ICC Cricket World Cup 2011 / News
World Cup 2011
Utseya confident of beating big teams
Firdose Moonda in Chennai
February 11, 2011
It's a classic clash of little brother versus big brother when South Africa play Zimbabwe in their warm-up match at the MA Chidambaram Stadium on Saturday. It usually is when these two sides play each other and the predictable usually happens. Usually.
There have been two exceptions, both more than a decade ago, one of them in the 1999 World Cup. But, Prosper Utseya, the Zimbabwe offspinner, believes there's no reason his team can't win on Saturday, even though the result in a warm-up match is usually secondary to individual performances. "The attitude towards playing big teams has changed," he said. "We are now paying with the belief that we can beat those guys."
Zimbabwe know they are coming to this World Cup with not much expectation, but sneaking in under the radar may be good for what they hope to achieve in the subcontinent. After many false starts to a better Zimbabwean cricket landscape, things finally seem to be changing for the better, with the introduction of the franchise system leading to the professionalisation of players on the domestic circuit. Now, that needs to translate into success on the international stage. "To justify what's been happening, we need to do things on the field," Utseya said.
That has started to happen in the last couple of years, with Zimbabwe winning seven out of 20 matches since January 2010, and people's interest in the national cricket side is reigniting, something Graeme Cremer, the Zimbabwe legspinner, has noticed. "I think about 70% more people have become interested in us over the last year or so," Cremer said. "Before we left for the World Cup, people were very excited and wanted us to do well."
Prior to coming to the subcontinent, Zimbabwe spent some time training in Dubai, where they played two warm-up matches, against the Netherlands and Kenya, and won both. Those victories were important for the team, because as left-arm spinner Ray Price explained, it gives them a platform on which to build. "In the past, we've won a few games on the trot and then we've lost some, so there was never a period where we won consistently," Price said. "We will use these warm-up games to be more consistent."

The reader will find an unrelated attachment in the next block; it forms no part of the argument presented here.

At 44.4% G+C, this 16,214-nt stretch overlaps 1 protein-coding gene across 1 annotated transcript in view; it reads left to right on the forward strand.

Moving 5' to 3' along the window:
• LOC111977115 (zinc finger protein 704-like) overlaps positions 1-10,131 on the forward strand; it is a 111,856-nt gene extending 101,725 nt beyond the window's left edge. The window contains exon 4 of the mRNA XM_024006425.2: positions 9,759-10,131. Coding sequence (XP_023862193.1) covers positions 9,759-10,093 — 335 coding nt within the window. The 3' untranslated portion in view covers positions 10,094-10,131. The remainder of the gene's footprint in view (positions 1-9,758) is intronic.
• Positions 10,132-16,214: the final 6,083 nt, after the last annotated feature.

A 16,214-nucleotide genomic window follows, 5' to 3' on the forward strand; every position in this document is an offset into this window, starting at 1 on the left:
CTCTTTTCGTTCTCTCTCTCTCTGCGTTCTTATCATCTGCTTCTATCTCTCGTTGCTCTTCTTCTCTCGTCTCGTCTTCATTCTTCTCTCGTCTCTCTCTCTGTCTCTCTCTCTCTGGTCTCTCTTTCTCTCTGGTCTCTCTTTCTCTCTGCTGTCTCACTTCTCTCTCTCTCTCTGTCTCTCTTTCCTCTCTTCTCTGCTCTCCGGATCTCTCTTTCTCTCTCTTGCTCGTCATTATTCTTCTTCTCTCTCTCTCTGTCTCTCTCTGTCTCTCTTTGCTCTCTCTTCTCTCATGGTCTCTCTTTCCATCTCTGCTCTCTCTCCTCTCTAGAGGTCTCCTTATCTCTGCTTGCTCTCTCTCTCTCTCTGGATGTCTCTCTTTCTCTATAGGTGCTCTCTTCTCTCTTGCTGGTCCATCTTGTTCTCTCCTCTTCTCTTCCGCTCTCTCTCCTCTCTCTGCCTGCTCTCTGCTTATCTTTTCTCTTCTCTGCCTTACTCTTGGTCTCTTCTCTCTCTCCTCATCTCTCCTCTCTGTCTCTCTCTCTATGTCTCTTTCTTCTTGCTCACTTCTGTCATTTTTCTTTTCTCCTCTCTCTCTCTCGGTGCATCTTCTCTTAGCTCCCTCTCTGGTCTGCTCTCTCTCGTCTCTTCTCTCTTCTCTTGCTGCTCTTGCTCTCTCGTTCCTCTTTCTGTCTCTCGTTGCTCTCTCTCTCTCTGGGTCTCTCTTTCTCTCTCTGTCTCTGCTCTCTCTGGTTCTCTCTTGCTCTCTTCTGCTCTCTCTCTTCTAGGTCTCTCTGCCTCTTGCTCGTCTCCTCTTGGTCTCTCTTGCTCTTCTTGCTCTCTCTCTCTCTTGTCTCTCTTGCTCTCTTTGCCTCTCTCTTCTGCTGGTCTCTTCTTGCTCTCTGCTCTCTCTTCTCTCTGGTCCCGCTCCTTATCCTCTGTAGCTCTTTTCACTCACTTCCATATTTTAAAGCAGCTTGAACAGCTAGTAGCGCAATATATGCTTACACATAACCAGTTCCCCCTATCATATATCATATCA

Although the result is important to Zimbabwe, they, like other teams, want to use the games to "find the right combinations," according to Utseya. "We are trying different things in terms of our opening batting and bowling partnerships." Zimbabwe's batting conundrum, in particular, is going to be tricky because they lost experienced batsman Sean Ervine, who decided to retain his British citizenship rather than represent Zimbabwe, as well as his replacement Tino Mawoyo through injury.
It would take a supreme effort to carry on the winning streak because South Africa are a powerful side, but, if Jacques Kallis is rested as Graeme Smith indicated he might be, then Zimbabwe may sense a real chance to expose the fragility South Africa's middle and lower order showed in the recent series against India.
The No. 6 and 7 batting spots will be the ones under the most scrutiny from South African critics. Colin Ingram is expected to bat at No. 7, and if Kallis does not play, then Morne van Wyk could find himself in the No. 3 position. Because there will be thirteen players allowed to participate in the warm-up match, it is likely that Faf du Plessis will get to bat in the lower order as well.
What will be particularly interesting to watch will be South Africa's spin selection. Will they finally unleash Imran Tahir? The Pakistan-born legspinner was included in South Africa's squad to play India in January but was held back as a secret weapon for the World Cup. He has not had any match time and, since South Africa are in a different group from Zimbabwe, it may the perfect opportunity to give him a run. It looks likely that Wayne Parnell will be the man to sit out, which means all the spinners (frontline and part-time) will play, as well as Dale Steyn, Morne Morkel and Lonwabo Tsotsobe.
Zimbabwe have no such seam trio to speak of, but they will call on their clutch of spinners. Zimbabwe wicketkeeper Tatenda Taibu cites Zimbabwe's spinners as their biggest asset, calling Price and Utseya "world-class." That may well be the element that will give the little brothers a chance as the countdown to the World Cup reaches its last few days.
Against India in 2002, Hooper, Dillon, Chanderpaul and Co. gave their fans something to cheer about